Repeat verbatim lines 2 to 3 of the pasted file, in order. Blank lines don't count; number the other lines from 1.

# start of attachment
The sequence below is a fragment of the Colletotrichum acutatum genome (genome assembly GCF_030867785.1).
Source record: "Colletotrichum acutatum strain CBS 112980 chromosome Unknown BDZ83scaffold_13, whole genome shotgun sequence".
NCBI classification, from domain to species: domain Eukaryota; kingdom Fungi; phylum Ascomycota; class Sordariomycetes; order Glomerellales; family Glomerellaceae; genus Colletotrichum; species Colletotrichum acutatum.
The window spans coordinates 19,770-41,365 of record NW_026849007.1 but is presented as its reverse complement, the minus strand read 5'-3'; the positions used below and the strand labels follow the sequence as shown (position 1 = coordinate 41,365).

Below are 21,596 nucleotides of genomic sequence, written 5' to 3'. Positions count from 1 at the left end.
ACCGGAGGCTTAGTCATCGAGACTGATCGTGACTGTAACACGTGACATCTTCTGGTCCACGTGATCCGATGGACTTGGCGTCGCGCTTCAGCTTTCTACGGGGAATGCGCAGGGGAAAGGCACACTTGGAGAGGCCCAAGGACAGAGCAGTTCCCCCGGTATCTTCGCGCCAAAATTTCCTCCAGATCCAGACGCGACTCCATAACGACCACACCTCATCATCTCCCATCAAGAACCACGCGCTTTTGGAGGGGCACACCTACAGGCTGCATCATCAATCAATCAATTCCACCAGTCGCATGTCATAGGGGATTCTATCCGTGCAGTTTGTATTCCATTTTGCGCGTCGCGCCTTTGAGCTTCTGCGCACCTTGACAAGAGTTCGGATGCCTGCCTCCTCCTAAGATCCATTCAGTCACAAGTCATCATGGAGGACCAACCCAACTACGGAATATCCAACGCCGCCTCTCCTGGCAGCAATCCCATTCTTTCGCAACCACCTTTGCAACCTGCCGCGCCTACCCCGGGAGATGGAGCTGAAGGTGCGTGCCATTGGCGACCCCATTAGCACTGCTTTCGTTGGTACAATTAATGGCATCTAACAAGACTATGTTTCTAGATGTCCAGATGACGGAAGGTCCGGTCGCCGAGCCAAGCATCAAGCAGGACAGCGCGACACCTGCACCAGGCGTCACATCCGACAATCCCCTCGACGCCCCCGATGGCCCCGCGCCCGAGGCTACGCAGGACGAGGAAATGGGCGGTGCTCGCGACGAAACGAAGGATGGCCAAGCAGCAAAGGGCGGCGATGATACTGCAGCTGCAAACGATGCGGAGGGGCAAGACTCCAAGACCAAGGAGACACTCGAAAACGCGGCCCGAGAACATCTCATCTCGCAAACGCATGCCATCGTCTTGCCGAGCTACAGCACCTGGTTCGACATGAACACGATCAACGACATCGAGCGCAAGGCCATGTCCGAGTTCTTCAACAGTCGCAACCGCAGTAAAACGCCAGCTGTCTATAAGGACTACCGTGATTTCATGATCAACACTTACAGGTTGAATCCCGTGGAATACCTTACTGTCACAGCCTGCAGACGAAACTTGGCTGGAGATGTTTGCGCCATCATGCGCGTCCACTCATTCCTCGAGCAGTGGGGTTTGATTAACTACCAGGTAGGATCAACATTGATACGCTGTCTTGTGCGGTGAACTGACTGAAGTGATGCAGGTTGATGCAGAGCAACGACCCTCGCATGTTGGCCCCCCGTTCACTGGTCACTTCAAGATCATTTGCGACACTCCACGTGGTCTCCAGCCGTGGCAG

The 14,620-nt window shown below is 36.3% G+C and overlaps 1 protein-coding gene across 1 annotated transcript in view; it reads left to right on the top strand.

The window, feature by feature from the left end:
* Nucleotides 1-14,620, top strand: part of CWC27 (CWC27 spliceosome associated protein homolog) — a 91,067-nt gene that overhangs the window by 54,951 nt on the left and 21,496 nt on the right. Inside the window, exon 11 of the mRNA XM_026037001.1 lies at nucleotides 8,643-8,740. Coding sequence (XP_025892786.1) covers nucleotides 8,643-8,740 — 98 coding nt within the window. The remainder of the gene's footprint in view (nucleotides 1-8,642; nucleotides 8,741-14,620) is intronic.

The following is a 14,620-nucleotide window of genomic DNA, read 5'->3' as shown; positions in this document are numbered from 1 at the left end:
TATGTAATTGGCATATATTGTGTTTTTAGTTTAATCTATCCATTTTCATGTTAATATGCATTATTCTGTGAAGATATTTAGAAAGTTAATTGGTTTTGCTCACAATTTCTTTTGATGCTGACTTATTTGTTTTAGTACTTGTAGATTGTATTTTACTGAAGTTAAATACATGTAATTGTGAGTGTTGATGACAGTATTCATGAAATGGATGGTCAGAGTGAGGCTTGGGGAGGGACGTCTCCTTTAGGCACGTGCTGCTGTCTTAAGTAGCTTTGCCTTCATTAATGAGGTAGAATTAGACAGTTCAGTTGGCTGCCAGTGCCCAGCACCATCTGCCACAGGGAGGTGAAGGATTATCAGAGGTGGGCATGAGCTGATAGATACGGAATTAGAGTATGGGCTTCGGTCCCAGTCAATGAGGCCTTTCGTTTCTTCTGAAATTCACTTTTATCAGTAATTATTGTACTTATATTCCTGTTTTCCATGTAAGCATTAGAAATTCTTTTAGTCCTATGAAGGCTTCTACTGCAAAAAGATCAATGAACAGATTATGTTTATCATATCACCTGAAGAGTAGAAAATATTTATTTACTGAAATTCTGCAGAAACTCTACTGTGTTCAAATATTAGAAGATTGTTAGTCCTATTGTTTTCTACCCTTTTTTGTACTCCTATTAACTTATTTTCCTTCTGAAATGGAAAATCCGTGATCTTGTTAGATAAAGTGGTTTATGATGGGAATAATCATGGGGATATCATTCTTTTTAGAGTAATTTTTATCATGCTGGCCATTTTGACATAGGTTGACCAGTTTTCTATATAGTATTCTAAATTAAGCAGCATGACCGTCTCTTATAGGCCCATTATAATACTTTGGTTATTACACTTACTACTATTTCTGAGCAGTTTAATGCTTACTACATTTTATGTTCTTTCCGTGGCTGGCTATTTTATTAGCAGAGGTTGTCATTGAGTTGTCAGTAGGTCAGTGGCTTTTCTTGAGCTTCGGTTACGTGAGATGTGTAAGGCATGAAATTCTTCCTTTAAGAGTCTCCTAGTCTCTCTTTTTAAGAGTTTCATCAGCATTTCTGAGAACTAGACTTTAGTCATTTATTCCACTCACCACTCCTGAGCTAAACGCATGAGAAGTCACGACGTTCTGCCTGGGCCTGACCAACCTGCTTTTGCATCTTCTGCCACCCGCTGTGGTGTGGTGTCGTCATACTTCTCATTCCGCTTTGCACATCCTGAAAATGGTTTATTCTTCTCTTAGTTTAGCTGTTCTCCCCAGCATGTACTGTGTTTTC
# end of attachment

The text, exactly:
Source record: "Colletotrichum acutatum strain CBS 112980 chromosome Unknown BDZ83scaffold_13, whole genome shotgun sequence".
NCBI classification, from domain to species: domain Eukaryota; kingdom Fungi; phylum Ascomycota; class Sordariomycetes; order Glomerellales; family Glomerellaceae; genus Colletotrichum; species Colletotrichum acutatum.